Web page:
Intraoperative photograph showing identification of an incidental femoral hernia upon laparoscopic examination of the left myopectineal orifice. Femoral defect (FD) is shown on the left side. The round ligament (RL), iliac vessels (IV), Cooper's ligament (CL), iliopubic tract (IT), and epigastric vessels (EV) are shown.
© Copyright Policy - CC BY-NC-ND
Related In: Results  -  Collection

License
Show All Figures
getmorefigures.php?uid=PMC4066573&req=5

fig0015: Intraoperative photograph showing identification of an incidental femoral hernia upon laparoscopic examination of the left myopectineal orifice. Femoral defect (FD) is shown on the left side. The round ligament (RL), iliac vessels (IV), Cooper's ligament (CL), iliopubic tract (IT), and epigastric vessels (EV) are shown.
Mentions: An 80-year-old white female presented with an umbilical hernia (2 cm, reducible mass) and a recurrent symptomatic right inguinal hernia (3 cm, painful, reducible mass). Significant past history included a right inguinal hernia repair over 30 years ago, thought to be a tissue repair. She suffered a recurrence in 1995, which was repaired with mesh, and another recurrence 2 years later, which became incarcerated and was also repaired using mesh. All were open conventional repairs. She had undergone radiation therapy to the pelvic region in 1989 for vulvar cancer and had a history of rheumatoid arthritis under treatment with steroids. With this history of multiple open repairs on the right inguinal hernia, the decision was made to repair the hernia laparoscopically. During the operation, a moderate amount of bowel adhesions in the pelvis were encountered. Given the history of radiation, adhesions were taken down very carefully, and the site of hernia recurrence was identified. The peritoneum was very thin and friable on the right and was easily fragmented during the dissection (Fig. 1). In addition, there was milky fluid which looked suspicious for an infection. Although the intraoperative gram stains were negative, we were concerned about possible occult infection of the previous material that was still in place. For these collective reasons, we decided to use a biologic tissue matrix instead of synthetic polypropylene or dual-sided polypropylene/polytetrafluoroethylene (PTFE) mesh. Because the gram stain was negative, we elected to continue with the repair. Two small pieces of AlloDerm were prepared and sutured together with running polydioxanone sutures, creating an 8 cm × 8 cm piece. The matrix was then tacked to the abdominal wall in several places superiorly and slightly laterally (using caution to stay medial to the nerves), and Cooper's ligament inferior-medially with 1-cm overlap inferiorly to completely cover the myopectineal orifice (Fig. 2). Laparoscopic examination of the left myopectineal orifice identified an incidental femoral hernia (Fig. 3). We decided to use a 10 cm × 4 cm piece of AlloDerm for the repair of the left side with final coverage with peritoneum (Fig. 4). The patient's immediate postoperative recovery was unremarkable. The floor of the inguinal regions on subsequent follow-up examinations was felt to be strong. However, the patient developed a femoral hernia on the right side after 3 months. This was a small, asymptomatic reducible hernia that was repaired under local anesthesia with a large Bard PerFix® plug (Davol Inc., Warwick, RI, USA). There have been no further complications in 2 years of follow-up since the last repair in this patient.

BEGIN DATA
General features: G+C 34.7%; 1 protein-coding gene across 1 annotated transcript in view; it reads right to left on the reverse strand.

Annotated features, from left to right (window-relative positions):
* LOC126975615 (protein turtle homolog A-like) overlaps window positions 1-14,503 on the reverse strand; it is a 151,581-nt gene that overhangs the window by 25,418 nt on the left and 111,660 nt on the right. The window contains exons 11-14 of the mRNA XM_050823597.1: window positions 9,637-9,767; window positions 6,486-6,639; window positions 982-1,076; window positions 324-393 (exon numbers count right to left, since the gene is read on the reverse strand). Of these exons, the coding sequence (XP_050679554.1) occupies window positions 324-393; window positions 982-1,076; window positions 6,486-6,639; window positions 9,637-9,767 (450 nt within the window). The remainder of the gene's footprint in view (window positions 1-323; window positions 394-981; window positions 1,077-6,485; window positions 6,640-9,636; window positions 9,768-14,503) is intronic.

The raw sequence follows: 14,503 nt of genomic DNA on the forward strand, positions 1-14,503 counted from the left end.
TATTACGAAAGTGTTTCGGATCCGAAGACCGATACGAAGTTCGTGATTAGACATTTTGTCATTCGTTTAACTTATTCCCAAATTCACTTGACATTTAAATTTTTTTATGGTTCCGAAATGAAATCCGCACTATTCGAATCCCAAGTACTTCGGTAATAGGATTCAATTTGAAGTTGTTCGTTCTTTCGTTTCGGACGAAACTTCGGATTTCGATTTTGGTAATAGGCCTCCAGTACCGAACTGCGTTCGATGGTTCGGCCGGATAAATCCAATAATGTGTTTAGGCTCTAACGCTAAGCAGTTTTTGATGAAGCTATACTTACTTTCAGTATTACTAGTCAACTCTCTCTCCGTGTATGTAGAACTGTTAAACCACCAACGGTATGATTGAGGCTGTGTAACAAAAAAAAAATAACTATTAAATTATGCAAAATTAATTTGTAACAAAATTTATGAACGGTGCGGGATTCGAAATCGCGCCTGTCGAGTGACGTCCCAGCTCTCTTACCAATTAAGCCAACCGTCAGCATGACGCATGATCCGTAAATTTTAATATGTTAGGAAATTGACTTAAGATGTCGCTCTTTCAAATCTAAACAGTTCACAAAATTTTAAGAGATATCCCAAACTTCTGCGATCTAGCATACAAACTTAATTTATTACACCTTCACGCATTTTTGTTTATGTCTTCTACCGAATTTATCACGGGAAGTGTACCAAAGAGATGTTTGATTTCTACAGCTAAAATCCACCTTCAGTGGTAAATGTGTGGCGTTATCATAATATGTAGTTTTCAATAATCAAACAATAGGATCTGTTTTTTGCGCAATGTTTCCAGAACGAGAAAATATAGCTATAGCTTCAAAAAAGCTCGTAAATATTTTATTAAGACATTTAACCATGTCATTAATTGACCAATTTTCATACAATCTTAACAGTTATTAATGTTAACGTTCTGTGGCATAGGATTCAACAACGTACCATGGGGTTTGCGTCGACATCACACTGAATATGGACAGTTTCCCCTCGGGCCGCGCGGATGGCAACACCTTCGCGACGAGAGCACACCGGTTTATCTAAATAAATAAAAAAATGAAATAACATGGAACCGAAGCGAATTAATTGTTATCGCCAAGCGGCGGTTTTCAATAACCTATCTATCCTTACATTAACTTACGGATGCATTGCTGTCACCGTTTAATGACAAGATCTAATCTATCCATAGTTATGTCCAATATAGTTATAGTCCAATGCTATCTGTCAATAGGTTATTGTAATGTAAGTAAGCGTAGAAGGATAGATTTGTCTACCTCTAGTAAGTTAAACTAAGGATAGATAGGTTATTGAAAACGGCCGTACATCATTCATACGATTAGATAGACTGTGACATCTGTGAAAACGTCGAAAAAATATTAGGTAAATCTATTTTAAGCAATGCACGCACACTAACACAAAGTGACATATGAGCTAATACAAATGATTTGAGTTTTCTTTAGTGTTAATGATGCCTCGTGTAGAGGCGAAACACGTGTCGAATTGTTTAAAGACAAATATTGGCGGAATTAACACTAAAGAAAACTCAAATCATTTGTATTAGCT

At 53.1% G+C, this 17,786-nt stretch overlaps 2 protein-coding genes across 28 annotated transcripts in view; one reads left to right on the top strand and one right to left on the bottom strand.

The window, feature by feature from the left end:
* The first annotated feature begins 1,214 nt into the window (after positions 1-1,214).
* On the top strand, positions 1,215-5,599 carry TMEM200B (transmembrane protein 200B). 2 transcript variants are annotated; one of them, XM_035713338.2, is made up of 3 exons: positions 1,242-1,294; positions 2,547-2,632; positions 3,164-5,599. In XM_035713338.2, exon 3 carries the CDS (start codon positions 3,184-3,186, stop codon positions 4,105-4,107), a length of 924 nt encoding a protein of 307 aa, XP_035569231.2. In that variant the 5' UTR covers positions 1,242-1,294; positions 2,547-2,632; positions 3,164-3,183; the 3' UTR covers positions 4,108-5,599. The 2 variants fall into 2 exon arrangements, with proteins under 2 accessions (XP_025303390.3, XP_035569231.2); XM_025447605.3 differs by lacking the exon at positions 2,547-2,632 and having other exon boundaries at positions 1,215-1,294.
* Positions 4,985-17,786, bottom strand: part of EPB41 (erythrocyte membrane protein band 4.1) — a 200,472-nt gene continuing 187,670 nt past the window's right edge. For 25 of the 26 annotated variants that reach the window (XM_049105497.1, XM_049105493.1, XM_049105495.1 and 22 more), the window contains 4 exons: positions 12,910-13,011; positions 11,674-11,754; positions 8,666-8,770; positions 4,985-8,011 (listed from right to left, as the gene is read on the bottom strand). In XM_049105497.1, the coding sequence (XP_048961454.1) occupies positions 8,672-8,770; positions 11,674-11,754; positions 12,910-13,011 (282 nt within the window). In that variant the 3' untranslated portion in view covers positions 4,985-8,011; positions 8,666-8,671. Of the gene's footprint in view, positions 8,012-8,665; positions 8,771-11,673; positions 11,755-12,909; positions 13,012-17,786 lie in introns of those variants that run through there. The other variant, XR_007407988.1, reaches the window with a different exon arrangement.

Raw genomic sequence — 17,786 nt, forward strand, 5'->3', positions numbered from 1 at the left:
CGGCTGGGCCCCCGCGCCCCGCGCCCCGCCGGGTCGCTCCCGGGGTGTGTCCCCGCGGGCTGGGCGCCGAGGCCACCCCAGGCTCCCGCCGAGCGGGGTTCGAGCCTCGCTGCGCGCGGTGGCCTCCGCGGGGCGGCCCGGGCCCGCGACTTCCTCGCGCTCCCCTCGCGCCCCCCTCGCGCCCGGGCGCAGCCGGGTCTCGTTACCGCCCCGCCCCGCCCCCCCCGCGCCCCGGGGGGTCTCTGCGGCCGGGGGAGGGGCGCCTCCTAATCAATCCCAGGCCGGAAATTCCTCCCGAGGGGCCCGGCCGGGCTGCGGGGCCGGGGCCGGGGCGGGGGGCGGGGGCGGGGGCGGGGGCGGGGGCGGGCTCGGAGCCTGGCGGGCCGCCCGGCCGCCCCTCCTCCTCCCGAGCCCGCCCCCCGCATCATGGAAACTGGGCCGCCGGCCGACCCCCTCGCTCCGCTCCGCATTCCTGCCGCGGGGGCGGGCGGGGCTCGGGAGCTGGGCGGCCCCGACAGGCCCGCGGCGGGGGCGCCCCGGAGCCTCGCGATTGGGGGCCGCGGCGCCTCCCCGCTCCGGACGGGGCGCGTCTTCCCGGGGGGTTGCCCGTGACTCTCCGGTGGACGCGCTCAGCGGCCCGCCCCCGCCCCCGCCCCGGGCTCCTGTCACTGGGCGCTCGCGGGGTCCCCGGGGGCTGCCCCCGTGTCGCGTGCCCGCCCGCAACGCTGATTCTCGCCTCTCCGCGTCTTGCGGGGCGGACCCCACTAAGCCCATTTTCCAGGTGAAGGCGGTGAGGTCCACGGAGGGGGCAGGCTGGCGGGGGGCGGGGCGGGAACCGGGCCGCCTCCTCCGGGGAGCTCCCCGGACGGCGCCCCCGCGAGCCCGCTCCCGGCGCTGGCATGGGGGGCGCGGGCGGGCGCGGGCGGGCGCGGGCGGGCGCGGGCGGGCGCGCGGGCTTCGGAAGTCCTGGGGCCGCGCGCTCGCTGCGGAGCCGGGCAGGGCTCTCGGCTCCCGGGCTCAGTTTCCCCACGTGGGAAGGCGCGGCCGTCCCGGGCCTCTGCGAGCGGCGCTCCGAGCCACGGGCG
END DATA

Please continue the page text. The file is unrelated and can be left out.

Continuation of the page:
Bottom Line: AlloDerm(®) Regenerative Tissue Matrix (LifeCell Corporation, Branchburg, NJ) is derived from human cadaver skin and may be associated with fewer visceral adhesions and more durability in infected fields than synthetic mesh.Previous pelvic radiation and multiple previous groin repairs can render the peritoneum friable, resulting in obstacles to successful closure.AlloDerm is a reasonable choice for groin hernia repairs when such factors are present.

View Article: PubMed Central - PubMed

Affiliation: University of Texas Southwestern Medical Center, Department of Plastic and Reconstructive Surgery, 5323 Harry Hines Boulevard, Dallas, TX 75390, United States. Electronic address: bardiaamirlak@gmail.com.

No MeSH data available.


Related in: MedlinePlus